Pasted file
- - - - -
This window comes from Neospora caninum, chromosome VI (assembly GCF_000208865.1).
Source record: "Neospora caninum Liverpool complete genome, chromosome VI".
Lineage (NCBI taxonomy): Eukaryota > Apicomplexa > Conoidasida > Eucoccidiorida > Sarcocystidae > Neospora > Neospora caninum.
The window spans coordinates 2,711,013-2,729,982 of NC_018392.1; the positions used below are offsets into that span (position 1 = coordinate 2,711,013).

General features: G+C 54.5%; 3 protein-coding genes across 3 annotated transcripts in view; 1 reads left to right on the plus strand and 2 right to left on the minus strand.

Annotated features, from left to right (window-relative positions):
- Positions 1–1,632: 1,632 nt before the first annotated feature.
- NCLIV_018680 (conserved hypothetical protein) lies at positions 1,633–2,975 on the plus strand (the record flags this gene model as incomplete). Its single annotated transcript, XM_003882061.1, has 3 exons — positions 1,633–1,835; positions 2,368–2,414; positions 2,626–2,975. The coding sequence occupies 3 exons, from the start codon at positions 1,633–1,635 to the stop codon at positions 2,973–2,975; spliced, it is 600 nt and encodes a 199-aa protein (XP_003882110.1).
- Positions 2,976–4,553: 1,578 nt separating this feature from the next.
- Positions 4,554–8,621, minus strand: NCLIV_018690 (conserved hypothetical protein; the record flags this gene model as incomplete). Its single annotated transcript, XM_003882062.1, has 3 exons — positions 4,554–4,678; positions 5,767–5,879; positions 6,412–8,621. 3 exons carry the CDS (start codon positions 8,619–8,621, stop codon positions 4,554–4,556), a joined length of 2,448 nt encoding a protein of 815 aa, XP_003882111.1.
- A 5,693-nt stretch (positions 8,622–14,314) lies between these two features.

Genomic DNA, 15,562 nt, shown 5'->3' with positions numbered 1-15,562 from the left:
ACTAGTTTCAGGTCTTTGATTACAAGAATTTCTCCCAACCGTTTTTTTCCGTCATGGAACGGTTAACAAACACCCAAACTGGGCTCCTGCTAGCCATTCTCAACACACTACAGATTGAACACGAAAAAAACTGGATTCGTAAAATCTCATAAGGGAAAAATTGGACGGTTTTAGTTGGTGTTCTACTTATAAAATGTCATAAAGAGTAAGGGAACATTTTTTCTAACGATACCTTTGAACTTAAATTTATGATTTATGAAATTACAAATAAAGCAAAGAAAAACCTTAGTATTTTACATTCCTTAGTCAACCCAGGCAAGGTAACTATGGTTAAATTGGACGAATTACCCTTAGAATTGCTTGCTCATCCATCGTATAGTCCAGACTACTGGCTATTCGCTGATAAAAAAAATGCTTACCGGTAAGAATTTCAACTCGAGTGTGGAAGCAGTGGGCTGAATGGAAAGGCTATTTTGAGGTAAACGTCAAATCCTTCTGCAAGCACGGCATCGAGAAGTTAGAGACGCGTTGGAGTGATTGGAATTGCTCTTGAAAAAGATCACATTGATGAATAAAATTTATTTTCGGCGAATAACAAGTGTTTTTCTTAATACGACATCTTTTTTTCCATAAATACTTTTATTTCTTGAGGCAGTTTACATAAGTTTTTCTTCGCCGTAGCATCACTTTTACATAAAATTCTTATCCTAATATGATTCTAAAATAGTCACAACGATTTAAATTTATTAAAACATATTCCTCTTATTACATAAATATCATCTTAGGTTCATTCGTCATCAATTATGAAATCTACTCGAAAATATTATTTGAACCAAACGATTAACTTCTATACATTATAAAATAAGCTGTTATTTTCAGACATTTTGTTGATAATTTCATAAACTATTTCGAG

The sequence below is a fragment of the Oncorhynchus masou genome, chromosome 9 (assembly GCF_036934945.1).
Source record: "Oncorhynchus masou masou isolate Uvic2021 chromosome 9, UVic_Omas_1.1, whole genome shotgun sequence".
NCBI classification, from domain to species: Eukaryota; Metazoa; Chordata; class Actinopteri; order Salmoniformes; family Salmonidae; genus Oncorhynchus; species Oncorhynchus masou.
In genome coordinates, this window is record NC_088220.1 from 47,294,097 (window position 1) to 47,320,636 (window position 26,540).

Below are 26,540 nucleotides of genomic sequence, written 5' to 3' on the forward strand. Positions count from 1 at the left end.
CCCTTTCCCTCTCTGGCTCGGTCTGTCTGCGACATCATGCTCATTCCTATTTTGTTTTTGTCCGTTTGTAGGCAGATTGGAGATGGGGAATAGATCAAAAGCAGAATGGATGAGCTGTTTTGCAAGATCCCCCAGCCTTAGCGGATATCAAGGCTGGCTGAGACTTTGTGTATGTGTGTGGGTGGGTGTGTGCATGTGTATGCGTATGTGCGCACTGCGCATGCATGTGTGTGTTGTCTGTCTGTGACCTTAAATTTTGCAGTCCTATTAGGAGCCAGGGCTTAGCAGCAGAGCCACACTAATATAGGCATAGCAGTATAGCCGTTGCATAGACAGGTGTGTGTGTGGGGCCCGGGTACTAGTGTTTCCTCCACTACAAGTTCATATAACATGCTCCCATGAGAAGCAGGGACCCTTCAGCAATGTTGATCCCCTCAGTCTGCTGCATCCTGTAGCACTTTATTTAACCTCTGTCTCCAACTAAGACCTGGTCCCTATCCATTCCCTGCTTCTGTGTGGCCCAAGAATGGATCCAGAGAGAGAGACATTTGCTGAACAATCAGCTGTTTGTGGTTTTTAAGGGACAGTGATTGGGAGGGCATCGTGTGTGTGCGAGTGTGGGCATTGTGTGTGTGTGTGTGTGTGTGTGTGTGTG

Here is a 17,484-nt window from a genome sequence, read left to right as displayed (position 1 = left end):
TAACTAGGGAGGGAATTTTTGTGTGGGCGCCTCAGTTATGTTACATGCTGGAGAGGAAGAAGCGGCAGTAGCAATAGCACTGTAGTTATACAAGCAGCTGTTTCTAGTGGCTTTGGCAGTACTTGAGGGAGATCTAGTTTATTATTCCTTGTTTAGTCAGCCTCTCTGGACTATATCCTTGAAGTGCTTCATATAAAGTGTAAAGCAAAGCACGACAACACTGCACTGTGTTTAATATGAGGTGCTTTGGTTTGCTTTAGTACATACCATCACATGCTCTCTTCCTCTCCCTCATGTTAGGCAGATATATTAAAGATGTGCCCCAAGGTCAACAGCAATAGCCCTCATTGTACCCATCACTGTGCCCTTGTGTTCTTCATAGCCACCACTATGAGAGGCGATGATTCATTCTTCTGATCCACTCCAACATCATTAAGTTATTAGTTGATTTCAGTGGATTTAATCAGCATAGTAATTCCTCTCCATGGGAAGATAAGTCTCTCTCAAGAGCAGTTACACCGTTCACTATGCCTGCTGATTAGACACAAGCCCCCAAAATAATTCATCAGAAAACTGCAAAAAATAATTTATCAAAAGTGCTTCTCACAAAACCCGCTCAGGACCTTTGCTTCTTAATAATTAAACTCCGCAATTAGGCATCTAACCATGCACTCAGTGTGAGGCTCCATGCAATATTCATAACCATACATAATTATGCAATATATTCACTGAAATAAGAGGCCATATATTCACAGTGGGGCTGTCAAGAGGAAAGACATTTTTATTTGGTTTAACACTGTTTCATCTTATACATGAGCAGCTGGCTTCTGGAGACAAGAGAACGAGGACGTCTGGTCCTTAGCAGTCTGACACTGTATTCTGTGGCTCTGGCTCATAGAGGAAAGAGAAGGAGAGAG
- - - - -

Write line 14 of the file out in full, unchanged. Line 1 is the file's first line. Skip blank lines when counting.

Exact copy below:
The sequence below is a fragment of the Oncorhynchus masou genome, chromosome 9 (assembly GCF_036934945.1).